Are headphones bad for your child’s hearing?

The COVID-19 pandemic has seen an increase in the use of headphones. Kids are using them to listen to music, videos and online classes. However, when used incorrectly (too loudly and for extended periods), they can cause irreversible damage.

How headphones damage your hearing

By directing sound into your ears, headphones improve sound quality and allow us to listen in a “private” setting. More often than not, the device volume can be turned up to dangerous levels to block out distracting external sounds.

Headphones don’t have to be turned up to extreme levels to damage your hearing. Even using them at a moderate volume can cause damage over time because our ears are not just affected by the volume, but also by the length of exposure to the noise as well (in the same way that going to a concert or using loud power tools can damage your ears just as much as a much louder gunshot or explosion). The duration of the exposure matters just as much as the volume.

“To be safe, follow the 60/60 rule: listen at 60% of the device’s maximum volume for 60 minutes and then take a break.”

How can I prevent hearing loss due to the use of headphones?

  • Lower the volume: Make sure to keep the headphones at a reasonable volume. Check the volume of the headphones before your child uses them to make sure the volume is at an acceptable level. Remember that the “loudness” of your headphones is also based on the volume you’ve set your phone or computer, as well as the type and make of headphones you use.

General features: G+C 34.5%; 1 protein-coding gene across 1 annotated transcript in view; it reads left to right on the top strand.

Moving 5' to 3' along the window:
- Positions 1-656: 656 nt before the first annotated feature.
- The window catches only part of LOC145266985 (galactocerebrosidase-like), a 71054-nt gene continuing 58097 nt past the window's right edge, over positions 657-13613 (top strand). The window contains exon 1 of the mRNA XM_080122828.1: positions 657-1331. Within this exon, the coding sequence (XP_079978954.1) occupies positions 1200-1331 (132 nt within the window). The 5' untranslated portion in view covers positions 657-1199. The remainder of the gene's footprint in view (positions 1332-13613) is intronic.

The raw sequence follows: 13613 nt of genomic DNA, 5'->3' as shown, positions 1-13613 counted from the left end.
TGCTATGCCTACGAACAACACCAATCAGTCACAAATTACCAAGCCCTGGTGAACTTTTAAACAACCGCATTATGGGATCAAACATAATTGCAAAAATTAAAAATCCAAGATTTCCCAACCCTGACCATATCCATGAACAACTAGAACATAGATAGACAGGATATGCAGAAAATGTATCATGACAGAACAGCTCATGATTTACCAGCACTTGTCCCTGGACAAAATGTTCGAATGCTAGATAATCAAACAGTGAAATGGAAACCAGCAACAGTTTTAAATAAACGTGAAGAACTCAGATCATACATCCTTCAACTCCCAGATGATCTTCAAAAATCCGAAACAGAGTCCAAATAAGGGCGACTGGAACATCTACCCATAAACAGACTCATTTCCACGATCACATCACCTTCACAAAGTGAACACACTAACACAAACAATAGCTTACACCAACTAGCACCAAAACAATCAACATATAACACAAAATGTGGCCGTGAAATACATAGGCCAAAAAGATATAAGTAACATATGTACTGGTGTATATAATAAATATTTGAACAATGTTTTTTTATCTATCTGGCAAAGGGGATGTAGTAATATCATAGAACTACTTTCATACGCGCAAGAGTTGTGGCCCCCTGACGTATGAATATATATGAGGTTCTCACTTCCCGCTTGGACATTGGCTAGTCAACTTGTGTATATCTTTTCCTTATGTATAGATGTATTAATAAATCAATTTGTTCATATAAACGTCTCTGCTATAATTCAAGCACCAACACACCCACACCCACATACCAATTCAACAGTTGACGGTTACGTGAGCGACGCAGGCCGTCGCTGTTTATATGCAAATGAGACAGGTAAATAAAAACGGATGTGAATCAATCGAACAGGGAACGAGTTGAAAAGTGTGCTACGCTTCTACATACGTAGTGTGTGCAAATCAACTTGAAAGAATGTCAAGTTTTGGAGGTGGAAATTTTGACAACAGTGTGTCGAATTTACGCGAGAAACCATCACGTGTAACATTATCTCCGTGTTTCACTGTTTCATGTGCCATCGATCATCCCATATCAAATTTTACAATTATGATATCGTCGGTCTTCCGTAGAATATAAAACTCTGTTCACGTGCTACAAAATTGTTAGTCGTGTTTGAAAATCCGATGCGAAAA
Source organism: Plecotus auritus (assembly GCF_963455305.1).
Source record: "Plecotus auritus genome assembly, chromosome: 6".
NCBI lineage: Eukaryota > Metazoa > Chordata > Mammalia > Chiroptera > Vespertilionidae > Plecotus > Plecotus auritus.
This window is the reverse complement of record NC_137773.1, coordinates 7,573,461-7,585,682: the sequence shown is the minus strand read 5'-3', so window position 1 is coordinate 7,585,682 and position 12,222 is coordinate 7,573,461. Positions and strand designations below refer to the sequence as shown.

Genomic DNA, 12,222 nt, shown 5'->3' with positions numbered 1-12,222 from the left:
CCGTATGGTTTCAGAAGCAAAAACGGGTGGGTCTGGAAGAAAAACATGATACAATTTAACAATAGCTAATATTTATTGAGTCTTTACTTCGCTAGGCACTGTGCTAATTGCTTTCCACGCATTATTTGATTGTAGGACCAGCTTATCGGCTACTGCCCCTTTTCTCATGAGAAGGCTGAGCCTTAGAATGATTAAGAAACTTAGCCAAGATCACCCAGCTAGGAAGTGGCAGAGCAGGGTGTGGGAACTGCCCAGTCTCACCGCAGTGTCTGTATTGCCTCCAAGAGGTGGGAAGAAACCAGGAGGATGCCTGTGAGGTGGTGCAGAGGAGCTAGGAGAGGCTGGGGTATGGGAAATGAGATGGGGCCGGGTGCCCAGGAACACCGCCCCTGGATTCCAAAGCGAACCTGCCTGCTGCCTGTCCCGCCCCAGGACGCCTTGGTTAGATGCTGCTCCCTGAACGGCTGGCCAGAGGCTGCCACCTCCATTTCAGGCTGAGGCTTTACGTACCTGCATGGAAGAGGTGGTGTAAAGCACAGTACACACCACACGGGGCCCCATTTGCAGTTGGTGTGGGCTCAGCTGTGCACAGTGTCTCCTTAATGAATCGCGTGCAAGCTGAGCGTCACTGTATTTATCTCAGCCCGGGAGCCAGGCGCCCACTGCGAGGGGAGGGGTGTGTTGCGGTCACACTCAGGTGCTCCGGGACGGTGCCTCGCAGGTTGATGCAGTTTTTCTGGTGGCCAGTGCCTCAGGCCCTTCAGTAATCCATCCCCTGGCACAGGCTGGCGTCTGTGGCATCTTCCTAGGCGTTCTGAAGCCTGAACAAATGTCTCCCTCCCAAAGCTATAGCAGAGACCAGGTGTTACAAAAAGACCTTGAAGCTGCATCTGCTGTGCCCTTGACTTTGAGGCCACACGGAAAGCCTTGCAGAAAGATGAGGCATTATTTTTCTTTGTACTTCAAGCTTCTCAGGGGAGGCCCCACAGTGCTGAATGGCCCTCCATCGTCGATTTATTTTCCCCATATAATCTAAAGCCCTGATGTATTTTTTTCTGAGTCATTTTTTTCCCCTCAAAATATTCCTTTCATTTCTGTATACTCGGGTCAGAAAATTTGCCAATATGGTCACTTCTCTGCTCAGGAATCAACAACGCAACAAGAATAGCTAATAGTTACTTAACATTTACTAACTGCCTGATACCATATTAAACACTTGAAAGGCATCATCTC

• Reduce external noise: It’s a smart move to wear headphones with good noise cancellation. By reducing the external noise, your child can listen to sound at a safer level and still hear it relatively loudly and clearly.
  • Wear over-the-ear headphones instead of earbuds: Over-the-ear headphones increase the distance between your eardrums and the speakers, lowering the chance of hearing loss.
  • Limit exposure: Just like other muscles, our ears become tired and need to rest, so have your child take listening breaks to protect their ears. It’s advisable to take a five-minute break every 30 minutes or a 10-minute break every hour. To be safe, follow the 60/60 rule: listen at 60% of the device’s maximum volume for 60 minutes and then take a break.

Do volume-limiting headphones work?

Volume-limiting headphones typically only go up to a volume of 85 dB (decibels) which is a safe level according to the World Health Organisation for eight hours a day. The louder the sound, the less time you should be exposed to it. The use of volume-limiting headphones is encouraged in children of all ages as it encourages listening at an acceptable volume and removes the risk of increasing volume to uncomfortable and dangerous listening levels.

Search your favourite online store for the perfect set for your child. For example:

Yellow fox CozyPhones Kids Headphones Volume Limited
CozyPhones Kids Headphones Volume Limited from takealot.com for R499.
Pink and white volume limiting kids buddyphones
Onanoff BuddyPhones Discover Volume-Limiting Headphones from wantitall.co.za for R875.

*Prices correct at time of publication.

If you have any concerns about your child’s hearing contact your nearest audiologist or get hold of Kelly Nathan Audiology on 011 656 4542 / 021 007 0007 or kelly@knaudiology.co.za. Visit www.knaudiology.co.za.

Kelly Nathan is a registered audiologist and currently owns and works at Kelly Nathan Audiology in Johannesburg. She is also an active member on various committees of the South African Association of Audiologists and provides clinical supervision and guidance to Audiology students at the University of the Witwatersrand. Kelly has an interest in hearing healthcare in children and adults, and believes in providing her clients with individualised service for all their hearing needs in a warm and caring environment.